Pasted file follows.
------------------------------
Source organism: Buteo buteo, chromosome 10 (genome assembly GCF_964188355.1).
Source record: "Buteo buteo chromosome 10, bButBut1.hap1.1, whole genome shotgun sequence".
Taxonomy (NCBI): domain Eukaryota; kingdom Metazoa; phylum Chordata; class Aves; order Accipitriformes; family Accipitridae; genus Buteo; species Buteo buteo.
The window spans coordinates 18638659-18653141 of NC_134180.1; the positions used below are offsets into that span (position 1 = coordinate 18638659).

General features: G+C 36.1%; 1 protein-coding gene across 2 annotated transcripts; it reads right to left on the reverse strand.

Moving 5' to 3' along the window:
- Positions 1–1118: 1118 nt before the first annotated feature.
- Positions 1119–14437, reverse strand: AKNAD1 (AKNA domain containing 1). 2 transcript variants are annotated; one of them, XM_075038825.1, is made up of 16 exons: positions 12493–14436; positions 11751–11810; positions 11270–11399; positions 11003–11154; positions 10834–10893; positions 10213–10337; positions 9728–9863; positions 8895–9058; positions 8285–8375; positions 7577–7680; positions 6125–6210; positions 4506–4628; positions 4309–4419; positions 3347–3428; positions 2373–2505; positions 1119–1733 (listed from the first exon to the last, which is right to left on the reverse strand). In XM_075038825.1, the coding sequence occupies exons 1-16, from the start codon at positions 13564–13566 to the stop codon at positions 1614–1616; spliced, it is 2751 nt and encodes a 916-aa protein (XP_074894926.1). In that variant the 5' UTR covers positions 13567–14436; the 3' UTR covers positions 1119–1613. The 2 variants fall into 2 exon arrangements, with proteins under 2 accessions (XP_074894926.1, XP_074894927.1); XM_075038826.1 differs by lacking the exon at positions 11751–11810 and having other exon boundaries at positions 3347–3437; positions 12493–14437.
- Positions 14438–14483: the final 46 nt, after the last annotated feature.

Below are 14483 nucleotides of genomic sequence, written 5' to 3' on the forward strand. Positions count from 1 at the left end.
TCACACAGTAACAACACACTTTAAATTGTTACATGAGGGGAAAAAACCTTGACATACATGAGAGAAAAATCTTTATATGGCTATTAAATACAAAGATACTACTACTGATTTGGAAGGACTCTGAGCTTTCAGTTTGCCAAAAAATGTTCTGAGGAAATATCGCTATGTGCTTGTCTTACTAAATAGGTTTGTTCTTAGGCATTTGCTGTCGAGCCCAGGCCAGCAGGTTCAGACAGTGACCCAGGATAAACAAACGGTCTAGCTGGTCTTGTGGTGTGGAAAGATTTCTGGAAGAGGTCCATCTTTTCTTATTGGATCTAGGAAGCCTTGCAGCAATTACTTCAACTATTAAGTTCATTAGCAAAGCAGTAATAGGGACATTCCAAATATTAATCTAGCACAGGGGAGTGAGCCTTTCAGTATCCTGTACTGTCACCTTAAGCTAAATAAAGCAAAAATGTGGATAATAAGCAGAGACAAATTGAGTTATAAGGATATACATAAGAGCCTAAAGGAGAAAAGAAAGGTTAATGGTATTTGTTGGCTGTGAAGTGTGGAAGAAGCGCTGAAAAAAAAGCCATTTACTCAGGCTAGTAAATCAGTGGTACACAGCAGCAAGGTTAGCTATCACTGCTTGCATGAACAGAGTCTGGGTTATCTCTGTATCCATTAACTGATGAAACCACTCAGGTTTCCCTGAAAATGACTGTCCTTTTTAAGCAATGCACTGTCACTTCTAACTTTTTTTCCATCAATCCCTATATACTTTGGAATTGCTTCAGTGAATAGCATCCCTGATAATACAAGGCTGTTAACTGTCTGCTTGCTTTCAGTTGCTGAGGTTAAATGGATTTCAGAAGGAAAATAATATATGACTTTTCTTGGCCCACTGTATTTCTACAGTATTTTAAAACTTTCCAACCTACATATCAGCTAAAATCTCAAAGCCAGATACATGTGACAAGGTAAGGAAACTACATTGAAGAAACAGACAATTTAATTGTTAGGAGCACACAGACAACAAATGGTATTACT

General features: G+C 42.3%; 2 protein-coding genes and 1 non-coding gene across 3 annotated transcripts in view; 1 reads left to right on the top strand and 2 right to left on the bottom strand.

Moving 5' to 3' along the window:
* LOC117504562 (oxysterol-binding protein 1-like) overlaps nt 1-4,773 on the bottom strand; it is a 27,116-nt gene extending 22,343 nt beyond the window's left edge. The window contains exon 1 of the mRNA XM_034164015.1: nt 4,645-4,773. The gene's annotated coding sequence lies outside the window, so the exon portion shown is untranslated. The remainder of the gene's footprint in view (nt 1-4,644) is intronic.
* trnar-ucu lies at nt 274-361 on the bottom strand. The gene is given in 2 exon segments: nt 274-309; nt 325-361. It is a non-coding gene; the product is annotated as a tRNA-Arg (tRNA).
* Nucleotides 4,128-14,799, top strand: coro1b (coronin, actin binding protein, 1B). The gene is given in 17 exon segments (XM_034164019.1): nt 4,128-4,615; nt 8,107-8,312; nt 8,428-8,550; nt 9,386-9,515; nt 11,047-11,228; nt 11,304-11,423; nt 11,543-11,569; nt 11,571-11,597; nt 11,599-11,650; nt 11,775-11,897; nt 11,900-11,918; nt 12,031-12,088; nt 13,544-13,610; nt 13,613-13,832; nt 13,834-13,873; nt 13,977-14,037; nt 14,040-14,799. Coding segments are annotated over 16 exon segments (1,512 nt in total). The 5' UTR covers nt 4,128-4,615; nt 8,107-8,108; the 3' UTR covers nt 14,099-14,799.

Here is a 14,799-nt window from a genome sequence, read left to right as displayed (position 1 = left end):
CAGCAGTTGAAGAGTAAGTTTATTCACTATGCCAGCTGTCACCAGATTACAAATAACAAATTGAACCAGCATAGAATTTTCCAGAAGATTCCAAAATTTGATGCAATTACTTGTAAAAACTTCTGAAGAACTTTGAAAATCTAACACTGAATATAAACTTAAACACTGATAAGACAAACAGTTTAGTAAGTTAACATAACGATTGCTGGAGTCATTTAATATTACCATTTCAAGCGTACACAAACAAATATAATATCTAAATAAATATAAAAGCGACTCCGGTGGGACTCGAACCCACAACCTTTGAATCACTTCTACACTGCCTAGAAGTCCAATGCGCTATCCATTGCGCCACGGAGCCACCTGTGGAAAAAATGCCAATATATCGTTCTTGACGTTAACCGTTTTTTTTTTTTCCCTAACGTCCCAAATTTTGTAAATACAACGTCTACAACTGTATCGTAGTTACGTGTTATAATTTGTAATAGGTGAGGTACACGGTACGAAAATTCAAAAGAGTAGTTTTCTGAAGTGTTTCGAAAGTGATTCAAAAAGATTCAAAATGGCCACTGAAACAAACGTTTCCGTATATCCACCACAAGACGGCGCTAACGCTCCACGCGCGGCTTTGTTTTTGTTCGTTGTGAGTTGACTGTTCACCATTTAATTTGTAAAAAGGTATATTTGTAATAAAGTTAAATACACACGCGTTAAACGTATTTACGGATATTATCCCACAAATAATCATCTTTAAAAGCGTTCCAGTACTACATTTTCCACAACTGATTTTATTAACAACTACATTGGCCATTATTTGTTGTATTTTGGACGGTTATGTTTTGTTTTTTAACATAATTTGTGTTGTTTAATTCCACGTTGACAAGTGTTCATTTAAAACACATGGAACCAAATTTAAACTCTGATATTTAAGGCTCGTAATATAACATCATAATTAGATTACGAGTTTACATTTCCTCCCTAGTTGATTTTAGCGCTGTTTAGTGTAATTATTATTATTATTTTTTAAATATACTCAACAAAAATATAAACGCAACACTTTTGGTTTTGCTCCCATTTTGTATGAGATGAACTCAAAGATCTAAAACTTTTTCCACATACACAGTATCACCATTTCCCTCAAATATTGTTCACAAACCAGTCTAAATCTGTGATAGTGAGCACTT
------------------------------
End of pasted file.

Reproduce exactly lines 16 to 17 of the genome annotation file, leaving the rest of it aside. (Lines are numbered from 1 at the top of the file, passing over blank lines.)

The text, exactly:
* Nucleotides 4,128-14,799, top strand: coro1b (coronin, actin binding protein, 1B). The gene is given in 17 exon segments (XM_034164019.1): nt 4,128-4,615; nt 8,107-8,312; nt 8,428-8,550; nt 9,386-9,515; nt 11,047-11,228; nt 11,304-11,423; nt 11,543-11,569; nt 11,571-11,597; nt 11,599-11,650; nt 11,775-11,897; nt 11,900-11,918; nt 12,031-12,088; nt 13,544-13,610; nt 13,613-13,832; nt 13,834-13,873; nt 13,977-14,037; nt 14,040-14,799. Coding segments are annotated over 16 exon segments (1,512 nt in total). The 5' UTR covers nt 4,128-4,615; nt 8,107-8,108; the 3' UTR covers nt 14,099-14,799.

Here is a 14,799-nt window from a genome sequence, read left to right as displayed (position 1 = left end):